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if I wanted to return "this" from a class member function as reference would this piece of code be correct ?

Record& operator=(const Record& that) {
    m_name = that.m_name;
    return *this;
}

Shouldn't i just use "return this" ?

Thanks for help :)

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up vote 8 down vote accepted

Yup, that's correct.

Return this wouldn't work since this is a pointer. (The reason it's a pointer and not a reference is because references weren't introduced into the language until after classes.)

In this specific case, if you're just going to assign the members anyway you shouldn't write a copy assignment operator; the default will do the same. When you manage some resource (and invoke the Rule of Three), you'd want to use the copy-and-swap idiom.

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Perhaps a link would help java2s.com/Tutorial/Cpp/0180__Class/… – anijhaw Sep 20 '10 at 18:45
    
Hence 'return this' would require 'Record*' as the return type in the declaration of the operator – Steve Townsend Sep 20 '10 at 18:46
1  
@anijhaw: I don't see what for. :) And even if, I never particularity enjoyed that site. As far as I can tell, it's just code snippets. (And if I recall, some bad ones too.) – GManNickG Sep 20 '10 at 18:47
1  
This is in the C++ FAQ: parashift.com/c++-faq-lite/references.html#faq-8.4 – mkb Sep 20 '10 at 18:48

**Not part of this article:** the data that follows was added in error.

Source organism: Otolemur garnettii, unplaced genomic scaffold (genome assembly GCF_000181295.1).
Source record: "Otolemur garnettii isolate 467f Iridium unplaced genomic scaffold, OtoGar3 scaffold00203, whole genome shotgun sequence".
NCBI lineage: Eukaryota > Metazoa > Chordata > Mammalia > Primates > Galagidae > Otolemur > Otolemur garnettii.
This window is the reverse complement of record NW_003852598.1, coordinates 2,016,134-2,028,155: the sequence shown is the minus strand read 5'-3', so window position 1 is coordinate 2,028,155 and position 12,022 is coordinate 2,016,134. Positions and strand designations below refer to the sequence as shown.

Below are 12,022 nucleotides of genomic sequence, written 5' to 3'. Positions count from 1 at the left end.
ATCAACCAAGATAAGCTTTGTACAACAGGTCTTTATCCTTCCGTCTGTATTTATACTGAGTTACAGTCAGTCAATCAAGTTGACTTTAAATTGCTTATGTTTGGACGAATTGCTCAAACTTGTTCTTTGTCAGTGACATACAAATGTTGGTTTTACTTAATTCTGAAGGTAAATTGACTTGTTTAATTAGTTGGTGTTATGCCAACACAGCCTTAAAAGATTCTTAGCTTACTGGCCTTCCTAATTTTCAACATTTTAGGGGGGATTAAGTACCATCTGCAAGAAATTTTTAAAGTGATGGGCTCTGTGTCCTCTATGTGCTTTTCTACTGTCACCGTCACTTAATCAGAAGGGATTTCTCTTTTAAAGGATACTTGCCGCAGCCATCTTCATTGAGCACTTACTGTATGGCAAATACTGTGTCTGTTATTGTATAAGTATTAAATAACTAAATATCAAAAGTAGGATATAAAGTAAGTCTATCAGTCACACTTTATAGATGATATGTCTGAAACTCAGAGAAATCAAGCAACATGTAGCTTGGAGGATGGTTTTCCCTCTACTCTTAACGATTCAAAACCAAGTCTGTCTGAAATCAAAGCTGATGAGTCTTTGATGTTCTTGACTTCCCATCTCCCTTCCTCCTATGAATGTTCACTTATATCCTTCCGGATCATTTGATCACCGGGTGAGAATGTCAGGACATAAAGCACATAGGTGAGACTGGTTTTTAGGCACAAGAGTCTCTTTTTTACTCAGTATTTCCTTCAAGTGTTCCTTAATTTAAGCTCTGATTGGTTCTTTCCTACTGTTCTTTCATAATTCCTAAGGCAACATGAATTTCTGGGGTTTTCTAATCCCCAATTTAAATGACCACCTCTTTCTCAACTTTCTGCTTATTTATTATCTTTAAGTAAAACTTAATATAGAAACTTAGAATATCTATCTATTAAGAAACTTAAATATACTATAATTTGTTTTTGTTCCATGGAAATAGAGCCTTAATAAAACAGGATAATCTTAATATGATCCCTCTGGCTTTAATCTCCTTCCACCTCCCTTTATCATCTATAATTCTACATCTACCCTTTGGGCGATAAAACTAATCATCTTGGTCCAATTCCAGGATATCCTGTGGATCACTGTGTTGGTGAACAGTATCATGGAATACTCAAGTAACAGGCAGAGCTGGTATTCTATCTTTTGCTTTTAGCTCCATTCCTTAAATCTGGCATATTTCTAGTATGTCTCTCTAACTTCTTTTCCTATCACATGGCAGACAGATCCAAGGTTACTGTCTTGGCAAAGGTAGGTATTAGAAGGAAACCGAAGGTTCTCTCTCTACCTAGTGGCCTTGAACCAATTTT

Your code is correct, but your comment shouldn't I just use "return this" is wrong (or, more accurately, the answer is "no, you shouldn't, and if you try, any compiler that works even halfway correctly compiler will stop you and give an error message.")

Given a class like:

class T { 
    void X() {}
    void Y() const {}
};

In T::X, this will have the type T *const, and in T::Y, this will have the type T const *const. Either way, it's a pointer to T, not a reference to T. To get a reference to T (for returning or any other purpose) you need to use *this.

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1  
(this not const-qualified, by the way. It is an rvalue, though.) – GManNickG Sep 20 '10 at 19:01
1  
@GMan: right -- yet another oddity due to C++'s long and varied heritage. Back before you could overload operator new and operator delete, you got (kind of) the same effect by allocating a block of memory and assigning its value to this in the ctor. That's no longer allowed, but qualification to make that explicit has never been added... – Jerry Coffin Sep 20 '10 at 19:13

It may not matter for this specific case, but it is a good practice to have self assignment guard in the copy-assignment operator.

Record& operator=(const Record& that) {
    if( &that != this ) {
        m_name = that.m_name;
    }
    return *this;
}

This guards against statements like

Record r;
// do something with r
r = r;     // this is protected

It would be important when the class is doing some resource (e.g. dynamically allocated memory) management.

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If the class were managing a resource, it should use the copy-and-swap idiom. – GManNickG Sep 21 '10 at 0:15

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